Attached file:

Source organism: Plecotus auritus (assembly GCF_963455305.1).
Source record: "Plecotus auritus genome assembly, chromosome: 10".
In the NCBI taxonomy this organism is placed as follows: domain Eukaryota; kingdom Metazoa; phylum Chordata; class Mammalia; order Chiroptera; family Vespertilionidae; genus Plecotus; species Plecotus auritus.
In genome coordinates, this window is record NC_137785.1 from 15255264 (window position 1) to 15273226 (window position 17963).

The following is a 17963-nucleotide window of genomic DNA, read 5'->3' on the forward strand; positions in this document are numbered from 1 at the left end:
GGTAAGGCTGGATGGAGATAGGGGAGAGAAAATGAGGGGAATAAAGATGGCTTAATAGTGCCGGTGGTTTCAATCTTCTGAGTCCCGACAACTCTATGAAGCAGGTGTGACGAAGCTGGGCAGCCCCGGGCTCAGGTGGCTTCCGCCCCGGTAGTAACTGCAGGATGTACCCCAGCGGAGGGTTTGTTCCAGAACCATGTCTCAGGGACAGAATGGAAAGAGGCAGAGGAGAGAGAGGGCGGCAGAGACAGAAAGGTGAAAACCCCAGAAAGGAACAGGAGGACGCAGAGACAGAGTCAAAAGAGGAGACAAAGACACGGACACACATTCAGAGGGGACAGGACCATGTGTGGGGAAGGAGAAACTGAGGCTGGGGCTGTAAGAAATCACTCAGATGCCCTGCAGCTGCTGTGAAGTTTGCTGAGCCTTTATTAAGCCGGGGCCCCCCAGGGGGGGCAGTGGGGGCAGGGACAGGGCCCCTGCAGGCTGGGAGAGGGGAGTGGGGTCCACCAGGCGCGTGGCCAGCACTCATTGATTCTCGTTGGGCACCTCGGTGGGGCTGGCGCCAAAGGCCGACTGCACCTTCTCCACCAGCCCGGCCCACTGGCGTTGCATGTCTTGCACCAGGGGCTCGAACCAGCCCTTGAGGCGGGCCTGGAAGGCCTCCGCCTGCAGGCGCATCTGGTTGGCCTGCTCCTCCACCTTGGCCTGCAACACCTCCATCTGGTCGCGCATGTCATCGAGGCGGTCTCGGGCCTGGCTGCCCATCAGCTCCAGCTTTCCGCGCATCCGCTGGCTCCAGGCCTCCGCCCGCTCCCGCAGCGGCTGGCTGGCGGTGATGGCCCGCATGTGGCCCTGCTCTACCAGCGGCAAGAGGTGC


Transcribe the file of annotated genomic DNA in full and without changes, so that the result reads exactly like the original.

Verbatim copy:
Source organism: Plecotus auritus (assembly GCF_963455305.1).
Source record: "Plecotus auritus genome assembly, chromosome: 10".
In the NCBI taxonomy this organism is placed as follows: domain Eukaryota; kingdom Metazoa; phylum Chordata; class Mammalia; order Chiroptera; family Vespertilionidae; genus Plecotus; species Plecotus auritus.
In genome coordinates, this window is record NC_137785.1 from 15255264 (window position 1) to 15273226 (window position 17963).

The following is a 17963-nucleotide window of genomic DNA, read 5'->3' on the forward strand; positions in this document are numbered from 1 at the left end:
GGTAAGGCTGGATGGAGATAGGGGAGAGAAAATGAGGGGAATAAAGATGGCTTAATAGTGCCGGTGGTTTCAATCTTCTGAGTCCCGACAACTCTATGAAGCAGGTGTGACGAAGCTGGGCAGCCCCGGGCTCAGGTGGCTTCCGCCCCGGTAGTAACTGCAGGATGTACCCCAGCGGAGGGTTTGTTCCAGAACCATGTCTCAGGGACAGAATGGAAAGAGGCAGAGGAGAGAGAGGGCGGCAGAGACAGAAAGGTGAAAACCCCAGAAAGGAACAGGAGGACGCAGAGACAGAGTCAAAAGAGGAGACAAAGACACGGACACACATTCAGAGGGGACAGGACCATGTGTGGGGAAGGAGAAACTGAGGCTGGGGCTGTAAGAAATCACTCAGATGCCCTGCAGCTGCTGTGAAGTTTGCTGAGCCTTTATTAAGCCGGGGCCCCCCAGGGGGGGCAGTGGGGGCAGGGACAGGGCCCCTGCAGGCTGGGAGAGGGGAGTGGGGTCCACCAGGCGCGTGGCCAGCACTCATTGATTCTCGTTGGGCACCTCGGTGGGGCTGGCGCCAAAGGCCGACTGCACCTTCTCCACCAGCCCGGCCCACTGGCGTTGCATGTCTTGCACCAGGGGCTCGAACCAGCCCTTGAGGCGGGCCTGGAAGGCCTCCGCCTGCAGGCGCATCTGGTTGGCCTGCTCCTCCACCTTGGCCTGCAACACCTCCATCTGGTCGCGCATGTCATCGAGGCGGTCTCGGGCCTGGCTGCCCATCAGCTCCAGCTTTCCGCGCATCCGCTGGCTCCAGGCCTCCGCCCGCTCCCGCAGCGGCTGGCTGGCGGTGATGGCCCGCATGTGGCCCTGCTCTACCAGCGGCAAGAGGTGC